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- gabriellatabuse✊🏾❤️ congratulations
- wendychulieI wish you all the best…godbless you
- ether_earthBeyond beautiful
- maria.604Is it bad that I only noticed her huge feet? 🤷♀️
- tamar_the_blessedJob well done congrats
- francheskaharrisJust beautiful. Wish her nothing but the best in the future ❤️
- gennalee7💯 🙌🏽💪🏽
- _doseofamariYes❤️❤️ she’s so strong
- meltysantoI too… Was studying as an MD away from my home country, I am 27, my mom came to my graduation, but sadly, Passed away two days after my graduation. I can definitely relate to this… the journey has not been the same since.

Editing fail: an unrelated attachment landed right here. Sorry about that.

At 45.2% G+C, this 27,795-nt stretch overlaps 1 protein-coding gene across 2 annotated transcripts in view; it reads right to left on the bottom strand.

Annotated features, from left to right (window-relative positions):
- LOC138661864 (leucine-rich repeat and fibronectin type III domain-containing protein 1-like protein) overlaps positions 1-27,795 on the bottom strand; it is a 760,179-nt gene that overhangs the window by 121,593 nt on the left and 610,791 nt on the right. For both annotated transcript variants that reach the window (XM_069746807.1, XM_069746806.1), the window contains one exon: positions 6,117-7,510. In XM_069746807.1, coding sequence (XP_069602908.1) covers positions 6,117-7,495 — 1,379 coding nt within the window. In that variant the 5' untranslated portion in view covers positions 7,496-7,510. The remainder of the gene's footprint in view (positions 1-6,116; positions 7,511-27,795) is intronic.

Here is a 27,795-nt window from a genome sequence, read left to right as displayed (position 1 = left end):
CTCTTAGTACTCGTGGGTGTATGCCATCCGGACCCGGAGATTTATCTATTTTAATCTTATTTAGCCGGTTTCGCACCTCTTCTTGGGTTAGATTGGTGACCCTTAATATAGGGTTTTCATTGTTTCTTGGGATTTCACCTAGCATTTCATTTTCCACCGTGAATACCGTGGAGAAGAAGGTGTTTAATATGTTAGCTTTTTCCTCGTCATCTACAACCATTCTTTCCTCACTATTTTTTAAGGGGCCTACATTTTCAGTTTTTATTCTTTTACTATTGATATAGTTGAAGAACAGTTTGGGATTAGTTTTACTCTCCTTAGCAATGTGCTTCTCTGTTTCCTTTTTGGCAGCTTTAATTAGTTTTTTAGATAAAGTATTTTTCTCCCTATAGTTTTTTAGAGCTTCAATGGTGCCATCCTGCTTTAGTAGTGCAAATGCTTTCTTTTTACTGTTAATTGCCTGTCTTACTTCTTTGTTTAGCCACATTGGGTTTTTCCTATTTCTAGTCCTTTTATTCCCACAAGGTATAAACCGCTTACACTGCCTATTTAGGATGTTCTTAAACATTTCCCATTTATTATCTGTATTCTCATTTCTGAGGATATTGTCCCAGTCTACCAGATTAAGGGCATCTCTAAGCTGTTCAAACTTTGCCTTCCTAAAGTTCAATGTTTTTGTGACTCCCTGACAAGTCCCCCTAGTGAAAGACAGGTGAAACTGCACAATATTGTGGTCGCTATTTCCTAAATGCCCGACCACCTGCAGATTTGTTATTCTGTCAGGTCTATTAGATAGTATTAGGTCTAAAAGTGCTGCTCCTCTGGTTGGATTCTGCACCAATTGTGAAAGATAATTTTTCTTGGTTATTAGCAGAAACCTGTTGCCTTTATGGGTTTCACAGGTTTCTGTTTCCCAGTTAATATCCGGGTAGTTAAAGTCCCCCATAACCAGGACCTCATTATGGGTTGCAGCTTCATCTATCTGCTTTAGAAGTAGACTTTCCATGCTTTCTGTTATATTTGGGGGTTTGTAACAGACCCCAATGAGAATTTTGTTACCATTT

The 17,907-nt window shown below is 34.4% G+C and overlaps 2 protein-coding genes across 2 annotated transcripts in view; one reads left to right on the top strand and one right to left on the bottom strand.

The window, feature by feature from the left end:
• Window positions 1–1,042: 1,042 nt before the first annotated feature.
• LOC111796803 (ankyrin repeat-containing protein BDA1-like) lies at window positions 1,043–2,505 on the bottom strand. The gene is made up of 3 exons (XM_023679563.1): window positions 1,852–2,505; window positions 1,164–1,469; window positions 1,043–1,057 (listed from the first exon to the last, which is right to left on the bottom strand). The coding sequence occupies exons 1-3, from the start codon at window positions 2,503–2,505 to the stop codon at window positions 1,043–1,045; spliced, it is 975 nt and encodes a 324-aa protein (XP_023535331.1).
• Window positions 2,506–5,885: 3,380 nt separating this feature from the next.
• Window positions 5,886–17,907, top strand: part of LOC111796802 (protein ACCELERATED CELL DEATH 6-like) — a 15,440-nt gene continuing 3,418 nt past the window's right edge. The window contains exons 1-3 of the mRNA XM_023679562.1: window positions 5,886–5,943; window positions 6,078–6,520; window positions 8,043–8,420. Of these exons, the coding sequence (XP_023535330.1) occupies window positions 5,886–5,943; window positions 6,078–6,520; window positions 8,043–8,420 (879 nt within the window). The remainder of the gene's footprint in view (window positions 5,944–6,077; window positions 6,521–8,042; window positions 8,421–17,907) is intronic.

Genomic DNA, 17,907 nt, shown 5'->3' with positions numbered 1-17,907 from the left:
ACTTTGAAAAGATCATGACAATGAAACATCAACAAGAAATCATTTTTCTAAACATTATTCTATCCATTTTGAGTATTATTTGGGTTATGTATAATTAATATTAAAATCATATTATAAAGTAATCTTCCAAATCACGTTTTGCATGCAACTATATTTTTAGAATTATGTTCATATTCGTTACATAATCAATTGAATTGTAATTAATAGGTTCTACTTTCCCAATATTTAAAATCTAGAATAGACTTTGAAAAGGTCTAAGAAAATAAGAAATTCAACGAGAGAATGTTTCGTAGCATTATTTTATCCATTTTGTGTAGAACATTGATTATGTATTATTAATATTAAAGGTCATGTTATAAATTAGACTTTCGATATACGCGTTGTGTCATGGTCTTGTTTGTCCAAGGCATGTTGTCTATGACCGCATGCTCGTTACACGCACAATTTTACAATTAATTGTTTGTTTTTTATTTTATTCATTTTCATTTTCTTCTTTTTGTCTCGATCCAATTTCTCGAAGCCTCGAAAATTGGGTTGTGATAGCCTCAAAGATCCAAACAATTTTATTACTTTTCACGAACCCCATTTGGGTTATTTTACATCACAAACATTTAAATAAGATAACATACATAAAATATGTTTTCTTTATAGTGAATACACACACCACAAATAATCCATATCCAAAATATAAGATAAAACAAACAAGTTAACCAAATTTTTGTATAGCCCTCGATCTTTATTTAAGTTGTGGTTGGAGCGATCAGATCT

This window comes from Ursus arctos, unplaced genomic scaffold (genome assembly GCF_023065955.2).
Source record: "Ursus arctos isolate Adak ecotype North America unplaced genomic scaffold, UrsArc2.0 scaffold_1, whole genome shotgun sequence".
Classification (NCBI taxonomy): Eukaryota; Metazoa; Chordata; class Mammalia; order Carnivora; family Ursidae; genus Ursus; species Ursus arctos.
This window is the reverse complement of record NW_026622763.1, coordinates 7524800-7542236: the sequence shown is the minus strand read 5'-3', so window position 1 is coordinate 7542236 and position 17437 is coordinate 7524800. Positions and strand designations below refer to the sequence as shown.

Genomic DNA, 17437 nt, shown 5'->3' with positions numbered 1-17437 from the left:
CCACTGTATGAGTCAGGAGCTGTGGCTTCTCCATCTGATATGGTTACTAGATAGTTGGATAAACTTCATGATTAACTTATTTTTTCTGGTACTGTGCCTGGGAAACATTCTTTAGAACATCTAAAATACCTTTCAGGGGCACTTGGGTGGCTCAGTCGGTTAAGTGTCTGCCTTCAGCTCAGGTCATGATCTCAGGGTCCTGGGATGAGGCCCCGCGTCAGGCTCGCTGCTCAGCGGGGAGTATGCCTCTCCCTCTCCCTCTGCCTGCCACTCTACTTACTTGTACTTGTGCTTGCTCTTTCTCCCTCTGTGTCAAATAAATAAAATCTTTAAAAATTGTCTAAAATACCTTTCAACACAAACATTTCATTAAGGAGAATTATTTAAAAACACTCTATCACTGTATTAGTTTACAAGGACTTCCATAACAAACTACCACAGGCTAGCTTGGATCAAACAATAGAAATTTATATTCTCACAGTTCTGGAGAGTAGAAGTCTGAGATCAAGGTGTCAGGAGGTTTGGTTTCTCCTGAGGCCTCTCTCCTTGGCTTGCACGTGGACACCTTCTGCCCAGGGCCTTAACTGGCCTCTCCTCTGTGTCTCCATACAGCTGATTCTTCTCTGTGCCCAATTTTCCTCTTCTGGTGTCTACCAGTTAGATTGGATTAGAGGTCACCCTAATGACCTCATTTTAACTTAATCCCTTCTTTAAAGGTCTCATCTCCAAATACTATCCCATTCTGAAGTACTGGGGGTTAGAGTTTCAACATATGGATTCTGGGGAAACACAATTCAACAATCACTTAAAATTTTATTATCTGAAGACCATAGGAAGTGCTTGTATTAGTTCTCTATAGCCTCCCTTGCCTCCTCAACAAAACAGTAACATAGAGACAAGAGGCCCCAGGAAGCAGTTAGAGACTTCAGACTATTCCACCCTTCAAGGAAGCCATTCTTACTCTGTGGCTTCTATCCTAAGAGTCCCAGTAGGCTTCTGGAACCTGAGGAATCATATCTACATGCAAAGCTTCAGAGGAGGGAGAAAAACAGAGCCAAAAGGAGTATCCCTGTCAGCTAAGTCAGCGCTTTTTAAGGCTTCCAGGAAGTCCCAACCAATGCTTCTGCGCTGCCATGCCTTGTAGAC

- ladychannBless u😊
- trubeauty24Congratulations Beautiful you keep up that fighter spirit the Lord is going to see you through it all. 🙏🙌🙏🎓🎓💅
- princesszahraaaLove this. We have similar stories x
- firstname.lastname@example.org… only time can help in a healing process, take your time. I was still in denial for a good year or more it’s been a year and a few months now.